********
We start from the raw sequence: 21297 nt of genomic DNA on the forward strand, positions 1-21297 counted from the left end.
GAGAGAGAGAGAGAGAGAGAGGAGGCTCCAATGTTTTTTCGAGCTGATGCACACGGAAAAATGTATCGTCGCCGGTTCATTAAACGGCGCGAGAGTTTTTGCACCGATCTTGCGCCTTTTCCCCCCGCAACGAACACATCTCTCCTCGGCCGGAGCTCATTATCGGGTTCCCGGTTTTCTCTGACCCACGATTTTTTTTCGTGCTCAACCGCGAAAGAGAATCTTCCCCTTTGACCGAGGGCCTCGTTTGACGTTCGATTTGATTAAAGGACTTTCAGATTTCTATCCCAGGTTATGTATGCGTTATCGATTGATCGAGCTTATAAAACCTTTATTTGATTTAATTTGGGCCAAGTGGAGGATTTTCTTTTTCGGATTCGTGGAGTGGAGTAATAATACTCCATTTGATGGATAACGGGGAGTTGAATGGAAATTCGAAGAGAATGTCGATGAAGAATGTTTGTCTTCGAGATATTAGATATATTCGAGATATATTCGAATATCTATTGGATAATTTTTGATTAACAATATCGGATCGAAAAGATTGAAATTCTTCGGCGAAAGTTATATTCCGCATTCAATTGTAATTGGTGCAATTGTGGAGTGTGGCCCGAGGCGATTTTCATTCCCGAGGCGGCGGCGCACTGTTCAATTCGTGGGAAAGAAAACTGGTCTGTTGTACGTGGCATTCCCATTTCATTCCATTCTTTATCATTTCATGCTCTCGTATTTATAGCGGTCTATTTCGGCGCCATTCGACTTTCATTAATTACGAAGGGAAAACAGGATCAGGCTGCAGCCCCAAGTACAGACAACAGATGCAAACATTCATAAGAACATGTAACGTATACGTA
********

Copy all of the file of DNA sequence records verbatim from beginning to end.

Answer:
We start from the raw sequence: 21297 nt of genomic DNA on the forward strand, positions 1-21297 counted from the left end.
GAGAGAGAGAGAGAGAGAGAGGAGGCTCCAATGTTTTTTCGAGCTGATGCACACGGAAAAATGTATCGTCGCCGGTTCATTAAACGGCGCGAGAGTTTTTGCACCGATCTTGCGCCTTTTCCCCCCGCAACGAACACATCTCTCCTCGGCCGGAGCTCATTATCGGGTTCCCGGTTTTCTCTGACCCACGATTTTTTTTCGTGCTCAACCGCGAAAGAGAATCTTCCCCTTTGACCGAGGGCCTCGTTTGACGTTCGATTTGATTAAAGGACTTTCAGATTTCTATCCCAGGTTATGTATGCGTTATCGATTGATCGAGCTTATAAAACCTTTATTTGATTTAATTTGGGCCAAGTGGAGGATTTTCTTTTTCGGATTCGTGGAGTGGAGTAATAATACTCCATTTGATGGATAACGGGGAGTTGAATGGAAATTCGAAGAGAATGTCGATGAAGAATGTTTGTCTTCGAGATATTAGATATATTCGAGATATATTCGAATATCTATTGGATAATTTTTGATTAACAATATCGGATCGAAAAGATTGAAATTCTTCGGCGAAAGTTATATTCCGCATTCAATTGTAATTGGTGCAATTGTGGAGTGTGGCCCGAGGCGATTTTCATTCCCGAGGCGGCGGCGCACTGTTCAATTCGTGGGAAAGAAAACTGGTCTGTTGTACGTGGCATTCCCATTTCATTCCATTCTTTATCATTTCATGCTCTCGTATTTATAGCGGTCTATTTCGGCGCCATTCGACTTTCATTAATTACGAAGGGAAAACAGGATCAGGCTGCAGCCCCAAGTACAGACAACAGATGCAAACATTCATAAGAACATGTAACGTATACGTA